On 6 April 2017, new regulations came into force requiring organisations with 250 or more employees to publish annual reports containing detailed information regarding the Gender Pay Gap (including bonus pay) between men and women across their workforce.

Gender Pay Gap Reporting 2022/23

Hourly pay gap

In this organisation, women earn £1.28 for every £1 that men earn when comparing median hourly pay. Their median hourly pay is 28% higher than men’s.

When comparing mean (average) hourly pay, women’s mean hourly pay is 17% higher than men’s.

The percentage of women in each pay quarter
In this organisation, women occupy 84% of the highest paid jobs and 64% of the lowest paid jobs.
Upper hourly pay quarter (highest paid)84%16%
Upper middle hourly pay quarter71%29%
Lower middle hourly pay quarter58%42%
Lower hourly pay quarter (lowest paid)64%36%

Bonus pay gap

Who received bonus pay

No bonuses were paid.

Pay quarters show the percentage of men and women employees in four equal sized groups based on their hourly pay.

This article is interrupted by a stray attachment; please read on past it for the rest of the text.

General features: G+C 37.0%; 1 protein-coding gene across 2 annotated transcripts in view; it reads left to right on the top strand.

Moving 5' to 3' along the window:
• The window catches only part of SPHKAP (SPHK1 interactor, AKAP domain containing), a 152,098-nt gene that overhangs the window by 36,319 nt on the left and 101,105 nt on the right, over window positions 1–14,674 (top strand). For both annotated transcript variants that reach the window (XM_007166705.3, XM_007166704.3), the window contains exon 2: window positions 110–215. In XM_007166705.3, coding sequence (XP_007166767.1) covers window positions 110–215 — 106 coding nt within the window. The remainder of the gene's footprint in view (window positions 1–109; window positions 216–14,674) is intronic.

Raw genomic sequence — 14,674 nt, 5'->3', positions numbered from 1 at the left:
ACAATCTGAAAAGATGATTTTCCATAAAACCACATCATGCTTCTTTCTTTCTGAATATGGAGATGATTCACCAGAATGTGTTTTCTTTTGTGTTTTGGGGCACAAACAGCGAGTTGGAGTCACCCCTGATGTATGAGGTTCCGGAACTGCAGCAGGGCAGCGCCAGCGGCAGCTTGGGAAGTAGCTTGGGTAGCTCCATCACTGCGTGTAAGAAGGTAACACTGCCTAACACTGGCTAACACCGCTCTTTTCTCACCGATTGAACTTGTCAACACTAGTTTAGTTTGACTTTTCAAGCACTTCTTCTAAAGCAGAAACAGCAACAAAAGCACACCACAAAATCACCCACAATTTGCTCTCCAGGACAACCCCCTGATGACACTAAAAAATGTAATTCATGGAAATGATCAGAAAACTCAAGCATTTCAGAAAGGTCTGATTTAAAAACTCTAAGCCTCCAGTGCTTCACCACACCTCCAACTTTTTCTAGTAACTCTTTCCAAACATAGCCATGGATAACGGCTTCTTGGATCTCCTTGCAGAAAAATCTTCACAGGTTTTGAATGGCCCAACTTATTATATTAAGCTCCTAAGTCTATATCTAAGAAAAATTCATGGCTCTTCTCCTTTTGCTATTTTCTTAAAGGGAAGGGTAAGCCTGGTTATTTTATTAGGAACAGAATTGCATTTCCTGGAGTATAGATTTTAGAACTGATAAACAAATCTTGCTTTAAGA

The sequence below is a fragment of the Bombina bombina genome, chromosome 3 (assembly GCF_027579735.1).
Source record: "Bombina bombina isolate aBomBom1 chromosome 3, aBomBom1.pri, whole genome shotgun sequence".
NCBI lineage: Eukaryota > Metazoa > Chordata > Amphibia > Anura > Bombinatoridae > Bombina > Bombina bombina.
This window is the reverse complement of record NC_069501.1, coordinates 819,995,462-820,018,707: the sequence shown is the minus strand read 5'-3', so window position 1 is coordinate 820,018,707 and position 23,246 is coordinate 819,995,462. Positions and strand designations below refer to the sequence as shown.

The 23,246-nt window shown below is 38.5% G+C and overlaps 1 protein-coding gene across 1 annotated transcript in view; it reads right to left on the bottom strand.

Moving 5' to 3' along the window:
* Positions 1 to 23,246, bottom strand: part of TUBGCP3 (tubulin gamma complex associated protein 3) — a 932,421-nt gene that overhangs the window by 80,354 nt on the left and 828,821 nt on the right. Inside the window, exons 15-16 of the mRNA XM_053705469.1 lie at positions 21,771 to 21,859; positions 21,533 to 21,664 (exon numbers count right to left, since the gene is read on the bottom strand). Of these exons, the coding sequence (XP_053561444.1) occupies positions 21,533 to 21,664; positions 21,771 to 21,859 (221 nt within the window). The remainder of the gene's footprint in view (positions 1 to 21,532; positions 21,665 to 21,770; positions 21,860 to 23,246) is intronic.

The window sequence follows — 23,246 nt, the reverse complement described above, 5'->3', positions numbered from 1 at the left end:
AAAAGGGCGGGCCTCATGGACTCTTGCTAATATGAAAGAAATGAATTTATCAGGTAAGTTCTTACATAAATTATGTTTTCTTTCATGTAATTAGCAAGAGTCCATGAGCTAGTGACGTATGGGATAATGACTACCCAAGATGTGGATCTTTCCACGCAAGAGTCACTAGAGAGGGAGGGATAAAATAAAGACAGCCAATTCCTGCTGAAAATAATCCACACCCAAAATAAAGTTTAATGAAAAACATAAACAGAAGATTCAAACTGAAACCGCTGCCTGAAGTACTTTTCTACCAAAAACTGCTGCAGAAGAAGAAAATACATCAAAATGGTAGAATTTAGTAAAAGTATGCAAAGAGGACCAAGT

Pay quarters give an indication of women’s representation at different levels of the organisation

The median gender pay gap figure
This is the difference between the hourly pay of the median man and the hourly pay of the median woman. The median for each is the man or woman who is in the middle of a list of hourly pay ordered from highest to lowest paid.

A median involves listing all of the numbers in numerical order. If there is an odd number of results, the median is the middle number. If there is an even number of results, the median will be the mean of the two central numbers.

Medians are useful to indicate what the ‘typical’ situation is. They are not distorted by very high or low hourly pay (or bonuses). However, this means that not all gender pay gap issues will be picked up. They could also fail to pick up as effectively where the gender pay gap issues are most pronounced in the lowest paid or highest paid employees.

The mean (average) gender pay gap figure
The mean gender pay gap figure uses hourly pay of all employees to calculate the difference between the mean hourly pay of men, and the mean hourly pay of women.

A mean involves adding up all of the numbers and dividing the result by how many numbers were in the list.

Mean averages are useful because they place the same value on every number they use, giving a good overall indication of the gender pay gap. But very high or low hourly pay can ‘dominate’ and distort the figure.